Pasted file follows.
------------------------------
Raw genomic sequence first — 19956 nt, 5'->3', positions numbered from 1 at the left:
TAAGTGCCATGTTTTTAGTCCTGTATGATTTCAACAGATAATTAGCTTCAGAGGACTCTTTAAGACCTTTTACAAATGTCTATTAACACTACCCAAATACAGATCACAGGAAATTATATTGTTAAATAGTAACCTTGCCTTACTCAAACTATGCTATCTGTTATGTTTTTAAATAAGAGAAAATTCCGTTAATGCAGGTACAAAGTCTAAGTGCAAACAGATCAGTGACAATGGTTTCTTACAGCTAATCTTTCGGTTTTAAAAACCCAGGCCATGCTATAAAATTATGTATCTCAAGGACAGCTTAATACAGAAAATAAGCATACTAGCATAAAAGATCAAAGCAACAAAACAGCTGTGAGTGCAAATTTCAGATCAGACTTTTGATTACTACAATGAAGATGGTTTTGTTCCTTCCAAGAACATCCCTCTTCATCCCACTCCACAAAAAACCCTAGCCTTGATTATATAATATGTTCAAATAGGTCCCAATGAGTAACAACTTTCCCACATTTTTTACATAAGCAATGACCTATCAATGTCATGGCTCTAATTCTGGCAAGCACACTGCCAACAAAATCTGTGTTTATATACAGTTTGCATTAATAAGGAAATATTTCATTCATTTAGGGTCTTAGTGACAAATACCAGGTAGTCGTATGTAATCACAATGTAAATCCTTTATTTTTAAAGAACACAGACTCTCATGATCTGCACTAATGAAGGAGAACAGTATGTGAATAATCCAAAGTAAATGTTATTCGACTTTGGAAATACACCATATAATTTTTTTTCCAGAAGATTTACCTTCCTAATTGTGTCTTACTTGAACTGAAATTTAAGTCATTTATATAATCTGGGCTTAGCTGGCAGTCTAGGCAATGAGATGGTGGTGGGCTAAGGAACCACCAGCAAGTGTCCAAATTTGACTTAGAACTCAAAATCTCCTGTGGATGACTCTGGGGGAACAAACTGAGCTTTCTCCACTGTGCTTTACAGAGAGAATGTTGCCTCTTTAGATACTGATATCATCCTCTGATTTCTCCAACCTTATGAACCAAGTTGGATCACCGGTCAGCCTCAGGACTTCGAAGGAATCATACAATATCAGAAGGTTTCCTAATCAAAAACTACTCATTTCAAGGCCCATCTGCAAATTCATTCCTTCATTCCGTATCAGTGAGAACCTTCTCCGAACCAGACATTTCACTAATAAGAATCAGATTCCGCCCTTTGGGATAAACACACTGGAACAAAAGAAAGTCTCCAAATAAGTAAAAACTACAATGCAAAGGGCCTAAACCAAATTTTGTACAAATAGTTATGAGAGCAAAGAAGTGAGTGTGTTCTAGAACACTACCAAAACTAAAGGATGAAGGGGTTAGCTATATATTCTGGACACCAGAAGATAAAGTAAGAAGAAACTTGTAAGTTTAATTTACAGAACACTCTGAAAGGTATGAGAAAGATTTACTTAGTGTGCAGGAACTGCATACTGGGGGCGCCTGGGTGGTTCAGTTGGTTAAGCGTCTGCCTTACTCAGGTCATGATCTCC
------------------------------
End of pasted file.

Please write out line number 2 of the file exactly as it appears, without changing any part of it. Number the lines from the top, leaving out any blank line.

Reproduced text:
TAAGTGCCATGTTTTTAGTCCTGTATGATTTCAACAGATAATTAGCTTCAGAGGACTCTTTAAGACCTTTTACAAATGTCTATTAACACTACCCAAATACAGATCACAGGAAATTATATTGTTAAATAGTAACCTTGCCTTACTCAAACTATGCTATCTGTTATGTTTTTAAATAAGAGAAAATTCCGTTAATGCAGGTACAAAGTCTAAGTGCAAACAGATCAGTGACAATGGTTTCTTACAGCTAATCTTTCGGTTTTAAAAACCCAGGCCATGCTATAAAATTATGTATCTCAAGGACAGCTTAATACAGAAAATAAGCATACTAGCATAAAAGATCAAAGCAACAAAACAGCTGTGAGTGCAAATTTCAGATCAGACTTTTGATTACTACAATGAAGATGGTTTTGTTCCTTCCAAGAACATCCCTCTTCATCCCACTCCACAAAAAACCCTAGCCTTGATTATATAATATGTTCAAATAGGTCCCAATGAGTAACAACTTTCCCACATTTTTTACATAAGCAATGACCTATCAATGTCATGGCTCTAATTCTGGCAAGCACACTGCCAACAAAATCTGTGTTTATATACAGTTTGCATTAATAAGGAAATATTTCATTCATTTAGGGTCTTAGTGACAAATACCAGGTAGTCGTATGTAATCACAATGTAAATCCTTTATTTTTAAAGAACACAGACTCTCATGATCTGCACTAATGAAGGAGAACAGTATGTGAATAATCCAAAGTAAATGTTATTCGACTTTGGAAATACACCATATAATTTTTTTTCCAGAAGATTTACCTTCCTAATTGTGTCTTACTTGAACTGAAATTTAAGTCATTTATATAATCTGGGCTTAGCTGGCAGTCTAGGCAATGAGATGGTGGTGGGCTAAGGAACCACCAGCAAGTGTCCAAATTTGACTTAGAACTCAAAATCTCCTGTGGATGACTCTGGGGGAACAAACTGAGCTTTCTCCACTGTGCTTTACAGAGAGAATGTTGCCTCTTTAGATACTGATATCATCCTCTGATTTCTCCAACCTTATGAACCAAGTTGGATCACCGGTCAGCCTCAGGACTTCGAAGGAATCATACAATATCAGAAGGTTTCCTAATCAAAAACTACTCATTTCAAGGCCCATCTGCAAATTCATTCCTTCATTCCGTATCAGTGAGAACCTTCTCCGAACCAGACATTTCACTAATAAGAATCAGATTCCGCCCTTTGGGATAAACACACTGGAACAAAAGAAAGTCTCCAAATAAGTAAAAACTACAATGCAAAGGGCCTAAACCAAATTTTGTACAAATAGTTATGAGAGCAAAGAAGTGAGTGTGTTCTAGAACACTACCAAAACTAAAGGATGAAGGGGTTAGCTATATATTCTGGACACCAGAAGATAAAGTAAGAAGAAACTTGTAAGTTTAATTTACAGAACACTCTGAAAGGTATGAGAAAGATTTACTTAGTGTGCAGGAACTGCATACTGGGGGCGCCTGGGTGGTTCAGTTGGTTAAGCGTCTGCCTTACTCAGGTCATGATCTCC